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Friday, January 15, 2016

Here We Go Again

Two legends.  Within one week.  Both 69.  Both died from cancer.

This week has sucked.

Alan Rickman was outstanding.  He was beyond words.  He was a powerful yet understated actor.  He was one of those that I always thought must have had an amazing sense of humor and be kind beyond measure.  I mean he had to be to make up for all of those awesome baddies he played.

Media outlets have been remembering him for playing all the villains--which he did very well.  The first time I ever saw him was in 1991's Robin Hood: Prince of Thieves (which, thanks to Christian Slater I saw THREE times in the theatre).  I was completely enamored of his portrayal of the Sheriff of Nottingham.  He was so disgustingly wicked!  I went for Christian Slater, but I was mesmerized by Alan Rickman.

He kept showing up in my movie world, and each time I was so happy he was present.  I didn't see Die Hard until I was much older: nailed the villain again.  I've always been obsessed with his carefully maintained beard in that, too.  So 80s.  So villainous.

Oh, he's Snape?  Well.  That's perfect.  A "villain" with a conflicted heart of gold.  Even before the end of the Harry Potter series was published, I knew there was more to Snape, and when he was cast, I knew it was perfection.

If this didn't make you feel all the feelings, you are not human.

What about comedy?  Galaxy Quest?  CHECK.  Dogma?  CHECK.  (Man, I just wanted him to be able to taste that tequila!)

Sweeney Todd?  I get to see Alan Rickman AND Johnny Depp...SINGING???  OKAY!!!!  I'm okay with that!  Completely okay.

How about some voiceover work in another Tim Burton film, Alice in Wonderland, or giving the best performance in the big-screen adaptation of Hitchhiker's Guide to the Galaxy?  A lot of people love Morgan Freeman's voice, but I always loved Rickman's more.  It was velvety yet rugged.  Sophisticated.  Learned. Oooohhh, I loved it.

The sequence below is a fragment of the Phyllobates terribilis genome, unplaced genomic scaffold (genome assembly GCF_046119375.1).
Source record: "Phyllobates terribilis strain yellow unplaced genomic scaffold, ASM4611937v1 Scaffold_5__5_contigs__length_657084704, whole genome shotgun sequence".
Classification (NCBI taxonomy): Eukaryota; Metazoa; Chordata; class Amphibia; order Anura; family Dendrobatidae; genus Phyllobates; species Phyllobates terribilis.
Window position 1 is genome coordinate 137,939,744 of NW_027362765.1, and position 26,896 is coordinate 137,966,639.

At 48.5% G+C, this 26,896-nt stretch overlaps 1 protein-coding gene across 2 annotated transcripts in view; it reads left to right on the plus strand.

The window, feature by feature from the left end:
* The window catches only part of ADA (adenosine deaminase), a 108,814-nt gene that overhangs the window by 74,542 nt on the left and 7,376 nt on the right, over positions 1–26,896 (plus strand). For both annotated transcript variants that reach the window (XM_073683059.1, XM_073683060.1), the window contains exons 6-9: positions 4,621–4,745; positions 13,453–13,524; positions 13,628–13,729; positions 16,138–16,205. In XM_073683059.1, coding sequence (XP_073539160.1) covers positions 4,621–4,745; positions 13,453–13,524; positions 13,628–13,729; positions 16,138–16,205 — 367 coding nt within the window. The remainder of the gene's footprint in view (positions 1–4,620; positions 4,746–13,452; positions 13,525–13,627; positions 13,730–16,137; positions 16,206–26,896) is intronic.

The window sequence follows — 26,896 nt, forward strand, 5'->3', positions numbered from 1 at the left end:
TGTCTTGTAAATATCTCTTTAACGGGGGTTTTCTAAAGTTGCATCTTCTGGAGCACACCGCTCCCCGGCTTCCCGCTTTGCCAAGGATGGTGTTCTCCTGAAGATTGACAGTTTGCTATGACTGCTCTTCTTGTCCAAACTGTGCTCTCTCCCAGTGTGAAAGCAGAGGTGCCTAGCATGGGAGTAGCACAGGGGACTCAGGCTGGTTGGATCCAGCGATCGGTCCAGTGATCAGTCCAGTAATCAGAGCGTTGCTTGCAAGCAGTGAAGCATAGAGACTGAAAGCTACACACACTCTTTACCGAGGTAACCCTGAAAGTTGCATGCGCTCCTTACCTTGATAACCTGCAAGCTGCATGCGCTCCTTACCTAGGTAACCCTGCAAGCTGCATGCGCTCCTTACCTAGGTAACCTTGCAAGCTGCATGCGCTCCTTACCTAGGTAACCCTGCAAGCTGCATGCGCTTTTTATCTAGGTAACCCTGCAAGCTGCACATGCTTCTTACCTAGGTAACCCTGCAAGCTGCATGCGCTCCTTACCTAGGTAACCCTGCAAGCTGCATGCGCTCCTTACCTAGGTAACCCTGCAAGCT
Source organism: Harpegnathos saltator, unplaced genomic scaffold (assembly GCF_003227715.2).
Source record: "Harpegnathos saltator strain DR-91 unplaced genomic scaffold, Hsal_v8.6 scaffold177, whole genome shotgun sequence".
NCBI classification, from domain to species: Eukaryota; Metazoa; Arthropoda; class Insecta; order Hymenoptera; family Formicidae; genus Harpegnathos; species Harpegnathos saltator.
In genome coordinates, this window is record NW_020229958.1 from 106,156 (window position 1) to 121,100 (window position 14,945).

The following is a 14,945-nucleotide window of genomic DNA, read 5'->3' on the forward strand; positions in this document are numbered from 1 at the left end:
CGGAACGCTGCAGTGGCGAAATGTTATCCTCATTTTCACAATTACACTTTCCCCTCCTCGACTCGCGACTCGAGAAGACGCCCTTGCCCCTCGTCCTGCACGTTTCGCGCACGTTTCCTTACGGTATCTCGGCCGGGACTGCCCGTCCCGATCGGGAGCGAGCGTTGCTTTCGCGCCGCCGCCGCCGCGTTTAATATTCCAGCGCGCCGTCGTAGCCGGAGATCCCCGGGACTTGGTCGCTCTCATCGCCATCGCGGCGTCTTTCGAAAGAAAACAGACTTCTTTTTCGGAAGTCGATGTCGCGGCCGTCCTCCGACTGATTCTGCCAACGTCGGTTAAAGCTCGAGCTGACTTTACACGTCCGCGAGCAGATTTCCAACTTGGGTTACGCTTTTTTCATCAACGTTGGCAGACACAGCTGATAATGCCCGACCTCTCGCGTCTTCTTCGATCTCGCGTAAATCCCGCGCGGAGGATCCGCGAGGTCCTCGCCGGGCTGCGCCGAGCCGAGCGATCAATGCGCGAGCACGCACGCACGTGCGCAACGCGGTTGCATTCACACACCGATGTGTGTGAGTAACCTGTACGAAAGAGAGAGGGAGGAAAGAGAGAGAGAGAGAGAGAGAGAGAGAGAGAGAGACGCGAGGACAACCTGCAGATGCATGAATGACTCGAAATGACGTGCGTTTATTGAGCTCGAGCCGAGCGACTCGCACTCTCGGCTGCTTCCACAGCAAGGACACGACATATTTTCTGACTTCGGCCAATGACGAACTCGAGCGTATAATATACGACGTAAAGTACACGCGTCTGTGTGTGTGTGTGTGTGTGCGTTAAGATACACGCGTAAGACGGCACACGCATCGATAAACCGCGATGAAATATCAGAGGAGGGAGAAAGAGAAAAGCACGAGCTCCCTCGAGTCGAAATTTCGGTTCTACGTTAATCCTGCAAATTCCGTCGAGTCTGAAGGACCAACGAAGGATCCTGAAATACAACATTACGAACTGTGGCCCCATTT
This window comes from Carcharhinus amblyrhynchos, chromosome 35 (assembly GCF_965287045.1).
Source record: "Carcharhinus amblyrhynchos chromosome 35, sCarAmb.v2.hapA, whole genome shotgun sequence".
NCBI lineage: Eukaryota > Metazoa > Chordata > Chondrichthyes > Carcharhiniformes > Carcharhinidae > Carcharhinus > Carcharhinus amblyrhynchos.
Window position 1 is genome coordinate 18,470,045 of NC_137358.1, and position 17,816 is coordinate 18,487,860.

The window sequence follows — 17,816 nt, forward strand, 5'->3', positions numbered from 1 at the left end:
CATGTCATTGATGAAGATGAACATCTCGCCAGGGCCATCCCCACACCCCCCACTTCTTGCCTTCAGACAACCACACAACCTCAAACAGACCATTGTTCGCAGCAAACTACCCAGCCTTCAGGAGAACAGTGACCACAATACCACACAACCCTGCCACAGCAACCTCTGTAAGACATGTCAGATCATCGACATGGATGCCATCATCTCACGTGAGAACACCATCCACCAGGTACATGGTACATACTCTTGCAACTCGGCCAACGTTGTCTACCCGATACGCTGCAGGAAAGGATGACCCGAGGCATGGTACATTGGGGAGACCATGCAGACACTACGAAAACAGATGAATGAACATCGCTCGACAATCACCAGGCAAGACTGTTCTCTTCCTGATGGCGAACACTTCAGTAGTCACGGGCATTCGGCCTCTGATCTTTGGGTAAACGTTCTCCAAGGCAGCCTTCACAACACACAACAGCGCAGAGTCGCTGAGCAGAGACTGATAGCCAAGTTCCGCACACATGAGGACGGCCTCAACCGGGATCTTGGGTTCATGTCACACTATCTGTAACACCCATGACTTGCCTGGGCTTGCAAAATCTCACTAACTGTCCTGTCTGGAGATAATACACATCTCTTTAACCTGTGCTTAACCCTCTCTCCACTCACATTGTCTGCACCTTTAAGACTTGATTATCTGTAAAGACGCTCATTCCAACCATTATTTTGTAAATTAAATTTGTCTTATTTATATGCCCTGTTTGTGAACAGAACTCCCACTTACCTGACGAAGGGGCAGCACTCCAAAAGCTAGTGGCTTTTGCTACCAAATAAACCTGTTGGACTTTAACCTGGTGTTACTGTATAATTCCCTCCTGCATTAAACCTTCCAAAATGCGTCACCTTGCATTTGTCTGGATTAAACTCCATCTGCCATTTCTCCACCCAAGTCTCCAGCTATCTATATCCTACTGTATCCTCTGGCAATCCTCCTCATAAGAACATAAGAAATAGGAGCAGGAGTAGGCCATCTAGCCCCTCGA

But my FAVORITE Alan Rickman was Love Actually.  The couple he and Emma Thompson portray, though definitely not the happiest of the lot, was the most real.  Confused, middle-aged, wanting something more, yet still needing his family, understated...the two of them presented a real-life situation that happens way too often.  I admire and respect their performances the most in that film, and though it's hard to watch each time, when Emma Thompson's voice cracks when she tells him, "'ve also made a fool out of me, and you've made the life I lead foolish, too," and then the look of realization on his face...It's perfect and real and kind of lovely that they could capture that on film to let others know they aren't alone when a comfortable marriage falls apart.

So, we say goodbye to another,'s the deal.  I have a pop culture mindset.  I'm not really sure how it happened, but I grew up completely engrossed in music, TV shows, and movies.  I was that teenager who had crushes on all the 80s hunks--like Michael J. Fox, John Stamos, Kirk Cameron, River Phoenix, Ricky Schroder, Brian Bloom (anyone remember that one?), Michael Schoeffling--and my heroines were bright-eyed ingenues--Molly Ringwald, Alyssa Milano, Justine Bateman, Drew Barrymore (rebel that she was at the time).  I talk in movie quotes and song lyrics.  Rarely does a day go by that I don't quote from one or both.  The highlight of my year is always twofold: watching the Golden Globes and then comparing them to the Oscars.  I am movie.  I am music.  I love the people involved in them.  And many think I am silly and weak-minded to have feelings for actors, actresses, and musicians when they pass.  Well, it's just who I am, because they help make up WHO I am.  If you don't like that, I guess you don't like me.

Let's put this week to rest with a Bowie/Rickman celebration.  Listen to all the Bowie.  Watch all the Rickman.  It'll make you smile!


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